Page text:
Last weekend our group set forth on a bikepacking backroads and railtrail adventure from Hackettstown to Washington Crossing State Park. We had a blast!I was excited to put my recently built up Trek Checkpoint ALR to work as a touring rig, as it already proven an excellent companion on commutes and long dirt road rides. I used a rear rack with Bontrager panniers and some soft bags with sleeping bag and camp pillow attached on top and on the bars. One water bottle cage was swapped out for the Blackburn Outpost Cargo cage to accommodate a big Nalgene bottle for extra water. SKS Raceblade XL clip-on fenders were a super light way to protect against the relentless dust of the trail. On the other end of the spectrum Adam was riding the Checkpoint’s much older cousin, the canti-equipped steel Trek 520, Doug P. was on his custom Rodeo Labs Flaanimal with handbuilt 650 carbon wheels.
We set out at a good clip on the rolling roads out of Hackettstown, finding a nice rhythm as we settled in to the extra weight of the gear. Our first climb out of the Musconetcong Valley brought us up the moderate grade of Hollow Road – the gentler of the many challenging ascents up the Point Mountain ridge. “The easiest way up this hill,” I kept repeating as the switchback led us to a few hundred more feet of steady grade. (I should generally keep most thoughts to myself while climbing). The quick descent down Hickory Run to our first bit of gravel on the Columbia Trail was worth it though! We enjoyed the shady stretch of gravel path to High Bridge and on to Clinton, where a stop for Italian ice led to a stop for a burrito, as one thing tends to lead to another.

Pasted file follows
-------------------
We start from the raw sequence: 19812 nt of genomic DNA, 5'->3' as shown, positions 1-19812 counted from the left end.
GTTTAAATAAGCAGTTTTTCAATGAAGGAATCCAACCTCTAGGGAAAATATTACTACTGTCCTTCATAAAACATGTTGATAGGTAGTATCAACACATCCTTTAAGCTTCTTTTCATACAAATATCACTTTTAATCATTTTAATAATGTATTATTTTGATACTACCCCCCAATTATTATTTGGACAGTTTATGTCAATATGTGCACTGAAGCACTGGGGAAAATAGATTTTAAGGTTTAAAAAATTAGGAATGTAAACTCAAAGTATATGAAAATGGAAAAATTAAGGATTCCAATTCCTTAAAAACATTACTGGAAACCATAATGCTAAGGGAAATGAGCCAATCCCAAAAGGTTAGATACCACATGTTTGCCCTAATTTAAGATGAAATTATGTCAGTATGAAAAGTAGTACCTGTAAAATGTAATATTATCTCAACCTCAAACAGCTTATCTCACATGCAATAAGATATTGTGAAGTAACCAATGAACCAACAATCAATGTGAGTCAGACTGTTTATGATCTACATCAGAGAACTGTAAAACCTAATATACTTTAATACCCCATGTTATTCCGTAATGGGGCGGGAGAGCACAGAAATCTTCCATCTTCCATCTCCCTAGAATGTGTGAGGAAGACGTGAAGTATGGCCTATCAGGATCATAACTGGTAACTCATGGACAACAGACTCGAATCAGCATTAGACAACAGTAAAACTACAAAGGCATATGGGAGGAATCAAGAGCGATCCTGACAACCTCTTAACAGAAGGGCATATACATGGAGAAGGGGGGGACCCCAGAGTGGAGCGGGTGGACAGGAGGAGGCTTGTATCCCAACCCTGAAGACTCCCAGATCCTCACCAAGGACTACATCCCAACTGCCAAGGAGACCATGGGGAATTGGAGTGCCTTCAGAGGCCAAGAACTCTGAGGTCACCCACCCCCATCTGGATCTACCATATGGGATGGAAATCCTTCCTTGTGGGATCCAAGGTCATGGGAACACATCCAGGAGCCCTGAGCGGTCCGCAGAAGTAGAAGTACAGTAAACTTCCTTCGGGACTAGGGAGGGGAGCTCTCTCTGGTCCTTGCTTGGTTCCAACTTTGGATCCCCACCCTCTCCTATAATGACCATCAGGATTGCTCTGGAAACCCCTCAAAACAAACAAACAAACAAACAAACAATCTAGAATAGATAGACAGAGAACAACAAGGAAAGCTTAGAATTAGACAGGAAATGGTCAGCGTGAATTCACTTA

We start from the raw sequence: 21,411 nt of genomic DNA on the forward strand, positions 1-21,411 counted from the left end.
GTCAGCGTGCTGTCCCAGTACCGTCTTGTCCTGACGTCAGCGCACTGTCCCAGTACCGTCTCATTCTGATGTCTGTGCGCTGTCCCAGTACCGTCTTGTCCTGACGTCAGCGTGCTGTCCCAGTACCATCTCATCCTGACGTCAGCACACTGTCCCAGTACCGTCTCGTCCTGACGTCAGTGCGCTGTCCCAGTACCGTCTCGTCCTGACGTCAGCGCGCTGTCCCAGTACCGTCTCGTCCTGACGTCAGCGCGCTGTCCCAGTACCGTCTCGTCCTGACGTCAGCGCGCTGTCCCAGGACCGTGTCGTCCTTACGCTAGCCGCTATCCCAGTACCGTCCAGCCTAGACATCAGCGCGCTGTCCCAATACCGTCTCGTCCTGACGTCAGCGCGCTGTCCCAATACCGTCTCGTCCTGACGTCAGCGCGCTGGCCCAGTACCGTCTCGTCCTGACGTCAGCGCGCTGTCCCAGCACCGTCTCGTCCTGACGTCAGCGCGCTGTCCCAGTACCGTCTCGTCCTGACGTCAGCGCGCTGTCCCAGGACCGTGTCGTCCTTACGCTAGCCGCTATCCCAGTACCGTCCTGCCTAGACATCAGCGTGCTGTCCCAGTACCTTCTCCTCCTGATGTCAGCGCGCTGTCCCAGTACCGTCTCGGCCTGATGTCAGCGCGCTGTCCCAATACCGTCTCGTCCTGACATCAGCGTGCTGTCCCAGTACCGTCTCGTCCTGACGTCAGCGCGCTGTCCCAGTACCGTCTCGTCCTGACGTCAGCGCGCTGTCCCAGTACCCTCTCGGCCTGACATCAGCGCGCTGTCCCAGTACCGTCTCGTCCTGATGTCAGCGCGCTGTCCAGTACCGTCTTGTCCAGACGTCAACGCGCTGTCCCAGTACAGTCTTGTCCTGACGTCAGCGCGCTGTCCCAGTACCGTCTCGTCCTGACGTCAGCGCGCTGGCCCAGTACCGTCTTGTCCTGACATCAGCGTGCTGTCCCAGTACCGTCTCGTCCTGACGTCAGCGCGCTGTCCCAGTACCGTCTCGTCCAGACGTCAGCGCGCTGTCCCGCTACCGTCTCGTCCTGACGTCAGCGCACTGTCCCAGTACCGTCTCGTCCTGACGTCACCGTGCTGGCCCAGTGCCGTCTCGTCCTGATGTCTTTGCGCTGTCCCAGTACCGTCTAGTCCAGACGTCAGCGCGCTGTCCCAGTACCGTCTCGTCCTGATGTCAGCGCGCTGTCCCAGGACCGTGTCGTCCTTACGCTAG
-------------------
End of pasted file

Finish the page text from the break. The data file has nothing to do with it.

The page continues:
After an obligatory photo-op at the Red Mill, we made our way into rural Hunterdon County on the Landsdown Trail. This short railtrail leads out to pleasant rolling backroads and our next gravel section on the Capoolong Creek Trail. Not more than a ribbon of dirt in spots, the trail runs tantalizingly close to nice cool wading spots in the stream, but it was a bit too early in the day to stop for a swim.
Everyone kept mentioning the pointy, menacing looking spike in the elevation map, and indeed a 10% grade was lurking around the turn off of the trail. (Sorry, guys). It was a steady climb in the now-abundant afternoon sun. Once we hit the plateau an incredible network of quiet backroads and gravel wound through the woods and endless farm fields, past covered bridges and historic stone structures. Exactly the kind of terrain that makes for a perfect summer day on a bike.
Eventually we were unceremoniously let out on to the Lambertville Pike, right across from the gem of a bike shop that is Wheelfime Imports. The owner Michael entertained us with his wealth of historical cycling knowledge, as we admired the beauty inherent in the elegant steel frames and Campy-equipped road bikes throughout the shop. Hydraulic disc brakes, Di2, and tubeless gravel tires are some of the most useful innovations of modern cycling, but it’s hard to argue the appeal and classic simplicity of a handmade metal road machine.